The future of driverless or "autonomous" cars is getting ever closer for Ohioans, with many car companies expecting to produce self-driving cars by 2020. But with new technology comes new regulations.
The bill would only allow companies that make self-driving cars or self-driving car technology to use autonomous cars on Ohio’s public roads (any road that is owned and maintained at the federal level, the state, a county or city) for “testing purposes."
This could mean people who own Tesla cars with self-driving features wouldn't be able to use their cars legally in most places, even if they were being driven manually.
If passed as law, there would be a $10,000 fine for each day a person is caught using a self-driving car if that person is not “testing” a car with an autonomous car company.
While the bill currently restricts the use of self-driving cars to only companies that make the technology or type of car, the bill will most likely be changed multiple times as more voices involved with the issue are heard, Rep. Cheryl Grossman, one of two state Republicans who introduced the bill, said.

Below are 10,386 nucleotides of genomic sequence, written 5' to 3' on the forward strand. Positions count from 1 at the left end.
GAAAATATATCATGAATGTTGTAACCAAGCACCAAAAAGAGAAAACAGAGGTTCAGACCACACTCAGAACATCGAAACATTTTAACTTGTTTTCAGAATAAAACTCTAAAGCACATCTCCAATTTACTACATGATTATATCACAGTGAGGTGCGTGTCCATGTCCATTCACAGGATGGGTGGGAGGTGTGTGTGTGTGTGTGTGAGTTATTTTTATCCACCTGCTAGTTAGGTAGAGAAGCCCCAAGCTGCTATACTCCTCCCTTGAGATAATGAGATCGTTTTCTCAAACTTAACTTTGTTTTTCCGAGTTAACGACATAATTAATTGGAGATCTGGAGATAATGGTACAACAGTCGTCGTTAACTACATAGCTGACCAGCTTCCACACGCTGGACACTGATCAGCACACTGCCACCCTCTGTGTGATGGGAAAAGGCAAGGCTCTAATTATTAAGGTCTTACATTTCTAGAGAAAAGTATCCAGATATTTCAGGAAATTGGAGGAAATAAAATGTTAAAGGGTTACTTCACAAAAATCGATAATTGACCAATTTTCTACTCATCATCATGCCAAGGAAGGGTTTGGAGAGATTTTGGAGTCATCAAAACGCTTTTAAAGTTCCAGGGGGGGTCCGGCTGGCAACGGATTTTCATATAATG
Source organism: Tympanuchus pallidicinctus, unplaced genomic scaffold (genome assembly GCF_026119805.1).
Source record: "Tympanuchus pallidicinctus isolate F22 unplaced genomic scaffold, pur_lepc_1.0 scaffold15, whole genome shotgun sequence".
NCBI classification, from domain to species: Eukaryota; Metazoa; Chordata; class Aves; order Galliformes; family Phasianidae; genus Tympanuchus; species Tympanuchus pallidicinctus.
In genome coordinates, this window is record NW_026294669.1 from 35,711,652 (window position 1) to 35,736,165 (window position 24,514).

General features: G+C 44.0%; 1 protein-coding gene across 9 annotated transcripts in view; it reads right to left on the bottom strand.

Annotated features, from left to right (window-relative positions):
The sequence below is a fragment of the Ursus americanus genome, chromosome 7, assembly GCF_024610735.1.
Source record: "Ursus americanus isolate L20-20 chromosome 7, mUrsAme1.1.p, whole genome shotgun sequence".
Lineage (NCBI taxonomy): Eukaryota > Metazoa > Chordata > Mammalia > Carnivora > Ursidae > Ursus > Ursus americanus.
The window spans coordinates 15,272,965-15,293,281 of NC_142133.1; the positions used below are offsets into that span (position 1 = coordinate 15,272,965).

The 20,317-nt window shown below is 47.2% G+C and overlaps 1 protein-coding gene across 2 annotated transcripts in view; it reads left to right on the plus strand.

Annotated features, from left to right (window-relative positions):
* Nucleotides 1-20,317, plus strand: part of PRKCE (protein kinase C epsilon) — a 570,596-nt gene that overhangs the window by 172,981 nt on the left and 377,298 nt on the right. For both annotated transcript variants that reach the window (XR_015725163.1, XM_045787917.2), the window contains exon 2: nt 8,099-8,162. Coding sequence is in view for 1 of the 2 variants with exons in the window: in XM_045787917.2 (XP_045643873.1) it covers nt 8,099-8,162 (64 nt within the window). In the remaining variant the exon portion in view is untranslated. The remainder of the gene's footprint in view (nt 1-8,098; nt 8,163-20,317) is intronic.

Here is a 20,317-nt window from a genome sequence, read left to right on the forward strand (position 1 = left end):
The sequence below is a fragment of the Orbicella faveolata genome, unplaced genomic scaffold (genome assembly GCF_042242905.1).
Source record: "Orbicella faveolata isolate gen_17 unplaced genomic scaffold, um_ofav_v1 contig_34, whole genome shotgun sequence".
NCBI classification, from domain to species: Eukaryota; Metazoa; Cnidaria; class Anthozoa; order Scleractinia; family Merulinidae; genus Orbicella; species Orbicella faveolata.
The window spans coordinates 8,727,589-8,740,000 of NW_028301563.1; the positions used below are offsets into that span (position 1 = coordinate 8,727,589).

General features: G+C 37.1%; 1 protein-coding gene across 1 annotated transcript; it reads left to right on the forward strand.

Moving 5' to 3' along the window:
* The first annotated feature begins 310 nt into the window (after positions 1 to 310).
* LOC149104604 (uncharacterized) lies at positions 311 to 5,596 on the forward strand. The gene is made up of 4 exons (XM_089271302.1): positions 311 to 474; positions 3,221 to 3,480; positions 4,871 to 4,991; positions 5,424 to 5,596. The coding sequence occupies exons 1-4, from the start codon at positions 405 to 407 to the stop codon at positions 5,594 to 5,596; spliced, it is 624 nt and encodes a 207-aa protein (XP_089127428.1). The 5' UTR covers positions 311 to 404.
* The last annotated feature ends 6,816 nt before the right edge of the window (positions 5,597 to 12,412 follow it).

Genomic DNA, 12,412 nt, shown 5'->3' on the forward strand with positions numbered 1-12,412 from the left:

“Many bills have a starting place, and will have 8 or 9 drafts before you come up with the final one,” Grossman said. “I thought it was important to have conversations on what we need here in Ohio. So just because it starts that way, doesn’t mean that’s how it’ll end up.”
The bill would also require the Ohio director of transportation to produce a report to see if any additional regulations would be needed to test self-driving cars in Ohio.
While the state is likely to embrace self-driving cars and bring in the new business that comes with it, ODOT wants to prioritize the safety of Ohio's drivers before autonomous cars are given free reign.
"We want to make sure that testing is done in a safe way. And that’s why we’re probably seeing some of these early regulations," ODOT Press Secretary Matt Bruning said. "That will probably be the first round of what you’ll see in legislative debate in making sure these tests are done in a safe environment.”
Seven states and the District of Columbia have already enacted legislation involving autonomous vehicle technology, and self-driving cars are planned to be tested on the Ohio Turnpike in the upcoming months.
Liam Niemeyer is a fellow in the E.W. Scripps School of Journalism Statehouse News Bureau. You can reach him at firstname.lastname@example.org.